If a business has only one year left on its five-year franchise agreement and retail lease, it is conceivably worth only 20% of the price of a business with a full five-year term available.
If you are new to franchising, then buying a business in these circumstances is not recommended unless are prepared to accept the risk that your lease or franchise term will run out before you have made enough money to get a return on your investment.
Ageing equipment, fittings, etc
A business which has visibly ageing equipment, fixtures, fittings, or aged or depleted stock could potentially be bought under full market value because it needs a level of reinvestment that the current operator cannot afford or is otherwise unwilling to make.
An example might be a retail store which is looking old and tired, but which still has a considerable term left on its lease (or which requires a refurbishment as a condition of granting a renewal on its lease). If the existing owner has not set money aside to reinvest in their business their sale price will be reduced accordingly.
While a new owner might pick up the business at a lower price, the additional investment required to refurbish the store, upgrade the equipment and fittings, or buy new stock, might bring the total cost of acquiring the business to the same level as buying another at full price.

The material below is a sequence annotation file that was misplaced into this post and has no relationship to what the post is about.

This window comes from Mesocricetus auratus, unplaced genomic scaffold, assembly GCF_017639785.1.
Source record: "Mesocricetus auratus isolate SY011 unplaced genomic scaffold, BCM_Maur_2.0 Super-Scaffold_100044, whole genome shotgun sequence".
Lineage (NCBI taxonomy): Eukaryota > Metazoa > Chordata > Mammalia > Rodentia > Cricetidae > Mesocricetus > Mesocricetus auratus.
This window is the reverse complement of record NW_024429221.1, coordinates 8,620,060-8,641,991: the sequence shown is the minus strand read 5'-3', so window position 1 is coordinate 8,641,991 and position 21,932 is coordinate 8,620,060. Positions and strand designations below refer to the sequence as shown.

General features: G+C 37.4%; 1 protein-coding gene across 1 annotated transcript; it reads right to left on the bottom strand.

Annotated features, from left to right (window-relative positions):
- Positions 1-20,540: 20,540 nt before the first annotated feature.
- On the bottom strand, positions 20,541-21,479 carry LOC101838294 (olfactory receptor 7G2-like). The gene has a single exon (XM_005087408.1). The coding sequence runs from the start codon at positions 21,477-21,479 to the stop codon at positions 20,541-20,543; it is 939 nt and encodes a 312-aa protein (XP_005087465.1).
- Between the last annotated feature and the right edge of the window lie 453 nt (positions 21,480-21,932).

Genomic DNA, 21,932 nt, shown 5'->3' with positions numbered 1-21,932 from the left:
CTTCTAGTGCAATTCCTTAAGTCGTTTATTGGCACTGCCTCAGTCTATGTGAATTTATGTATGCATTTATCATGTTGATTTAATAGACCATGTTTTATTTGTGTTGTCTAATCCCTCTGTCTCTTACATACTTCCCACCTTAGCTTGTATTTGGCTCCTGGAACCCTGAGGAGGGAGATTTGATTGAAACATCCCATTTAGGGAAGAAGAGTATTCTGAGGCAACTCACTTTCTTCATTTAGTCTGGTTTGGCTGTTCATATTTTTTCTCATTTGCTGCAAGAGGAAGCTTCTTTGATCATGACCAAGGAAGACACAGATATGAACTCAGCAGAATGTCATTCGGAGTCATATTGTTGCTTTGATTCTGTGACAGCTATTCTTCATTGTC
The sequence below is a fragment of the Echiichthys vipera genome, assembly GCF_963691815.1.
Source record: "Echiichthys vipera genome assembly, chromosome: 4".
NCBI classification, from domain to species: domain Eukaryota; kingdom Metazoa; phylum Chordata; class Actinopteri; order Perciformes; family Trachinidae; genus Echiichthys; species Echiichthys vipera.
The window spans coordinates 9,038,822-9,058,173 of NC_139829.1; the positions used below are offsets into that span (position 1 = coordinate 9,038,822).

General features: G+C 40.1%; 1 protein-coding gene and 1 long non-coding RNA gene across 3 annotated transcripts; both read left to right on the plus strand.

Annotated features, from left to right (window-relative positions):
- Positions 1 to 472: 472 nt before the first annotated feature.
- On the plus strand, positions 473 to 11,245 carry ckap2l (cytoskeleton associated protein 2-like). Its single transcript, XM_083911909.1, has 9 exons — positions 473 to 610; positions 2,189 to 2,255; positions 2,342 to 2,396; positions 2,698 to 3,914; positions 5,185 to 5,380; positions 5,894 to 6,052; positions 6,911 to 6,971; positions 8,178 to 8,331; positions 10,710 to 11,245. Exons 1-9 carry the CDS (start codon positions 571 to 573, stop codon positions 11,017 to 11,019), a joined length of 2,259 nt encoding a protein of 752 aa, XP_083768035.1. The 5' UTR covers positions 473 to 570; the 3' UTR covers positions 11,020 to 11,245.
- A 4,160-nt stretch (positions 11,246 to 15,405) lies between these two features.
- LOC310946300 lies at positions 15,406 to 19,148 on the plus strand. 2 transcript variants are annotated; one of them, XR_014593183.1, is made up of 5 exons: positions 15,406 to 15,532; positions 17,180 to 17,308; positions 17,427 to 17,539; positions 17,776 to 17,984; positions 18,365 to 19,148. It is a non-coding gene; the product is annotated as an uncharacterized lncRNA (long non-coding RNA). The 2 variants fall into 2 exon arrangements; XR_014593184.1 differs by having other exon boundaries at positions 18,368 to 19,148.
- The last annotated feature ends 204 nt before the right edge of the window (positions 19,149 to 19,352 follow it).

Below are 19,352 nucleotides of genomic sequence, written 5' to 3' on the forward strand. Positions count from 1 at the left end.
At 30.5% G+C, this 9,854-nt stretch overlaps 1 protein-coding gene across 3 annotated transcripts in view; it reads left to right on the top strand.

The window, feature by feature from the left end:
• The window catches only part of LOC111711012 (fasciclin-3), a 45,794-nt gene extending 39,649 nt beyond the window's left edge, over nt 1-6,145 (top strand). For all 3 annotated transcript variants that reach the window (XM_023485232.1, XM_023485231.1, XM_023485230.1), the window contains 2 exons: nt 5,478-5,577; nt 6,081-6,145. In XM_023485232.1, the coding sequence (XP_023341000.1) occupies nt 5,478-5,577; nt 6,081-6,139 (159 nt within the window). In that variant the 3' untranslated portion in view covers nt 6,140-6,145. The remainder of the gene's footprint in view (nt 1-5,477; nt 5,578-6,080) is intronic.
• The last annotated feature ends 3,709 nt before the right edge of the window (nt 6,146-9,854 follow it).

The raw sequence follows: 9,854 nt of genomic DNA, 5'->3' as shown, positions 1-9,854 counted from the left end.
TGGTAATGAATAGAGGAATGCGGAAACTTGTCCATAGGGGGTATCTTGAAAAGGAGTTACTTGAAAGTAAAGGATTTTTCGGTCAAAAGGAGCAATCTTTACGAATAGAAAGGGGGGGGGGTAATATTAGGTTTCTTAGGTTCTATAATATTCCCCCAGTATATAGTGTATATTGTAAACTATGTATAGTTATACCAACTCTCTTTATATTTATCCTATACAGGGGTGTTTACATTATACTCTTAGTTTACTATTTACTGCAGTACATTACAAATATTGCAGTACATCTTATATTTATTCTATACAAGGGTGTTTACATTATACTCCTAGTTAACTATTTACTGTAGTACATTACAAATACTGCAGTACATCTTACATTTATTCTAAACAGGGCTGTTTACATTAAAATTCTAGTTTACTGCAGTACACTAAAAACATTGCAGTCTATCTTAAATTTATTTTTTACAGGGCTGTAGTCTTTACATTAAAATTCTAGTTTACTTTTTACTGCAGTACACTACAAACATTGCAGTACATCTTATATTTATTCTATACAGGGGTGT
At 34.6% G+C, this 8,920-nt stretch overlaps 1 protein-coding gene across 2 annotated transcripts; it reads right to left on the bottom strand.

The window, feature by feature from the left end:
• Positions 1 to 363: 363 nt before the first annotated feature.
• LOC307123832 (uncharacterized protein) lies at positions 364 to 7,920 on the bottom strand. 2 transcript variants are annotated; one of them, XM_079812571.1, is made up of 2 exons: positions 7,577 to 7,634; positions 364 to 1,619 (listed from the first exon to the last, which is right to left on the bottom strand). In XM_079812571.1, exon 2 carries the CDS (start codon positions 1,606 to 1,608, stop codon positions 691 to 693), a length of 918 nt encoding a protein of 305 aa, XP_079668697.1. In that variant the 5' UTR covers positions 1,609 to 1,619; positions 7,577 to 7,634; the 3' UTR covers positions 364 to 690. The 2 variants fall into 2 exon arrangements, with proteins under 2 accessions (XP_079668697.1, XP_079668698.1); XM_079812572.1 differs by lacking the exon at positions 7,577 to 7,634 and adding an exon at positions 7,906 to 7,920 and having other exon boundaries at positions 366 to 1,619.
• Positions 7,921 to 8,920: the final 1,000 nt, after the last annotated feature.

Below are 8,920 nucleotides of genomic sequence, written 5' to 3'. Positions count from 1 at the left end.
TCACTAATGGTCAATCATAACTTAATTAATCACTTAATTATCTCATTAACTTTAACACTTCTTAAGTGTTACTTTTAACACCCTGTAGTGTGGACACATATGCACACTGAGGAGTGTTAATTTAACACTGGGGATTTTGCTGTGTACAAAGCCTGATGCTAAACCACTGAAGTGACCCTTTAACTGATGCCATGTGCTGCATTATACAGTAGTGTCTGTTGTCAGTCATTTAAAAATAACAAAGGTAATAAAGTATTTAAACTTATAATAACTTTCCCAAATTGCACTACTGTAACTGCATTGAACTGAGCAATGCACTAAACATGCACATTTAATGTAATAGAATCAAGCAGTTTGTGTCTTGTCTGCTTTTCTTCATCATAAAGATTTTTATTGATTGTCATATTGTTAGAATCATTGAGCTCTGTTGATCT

The owner is under pressure to sell
A colleague once told me that that to get the best deal when buying a business, you should look for three things: debt, death or divorce.
These three things can all put pressure on an owner to sell a business. Too much business or personal debt can force a sale, a death in the family (or of the owner themselves) can force a sale, and the division of assets that usually accompanies a divorce can also trigger a sale.
In each of these cases, a sale is likely to be conducted quickly, and in a shorter timeframe than would be undertaken for a business operating under normal circumstances. The need to appease one or more third parties (e.g. secured creditors, ex-spouses, the beneficiaries of an estate) from the proceeds of a sale can provide a strong incentive to sell quickly, even if it is not always for the best price. This might be bad news for a seller, but good news for the buyer.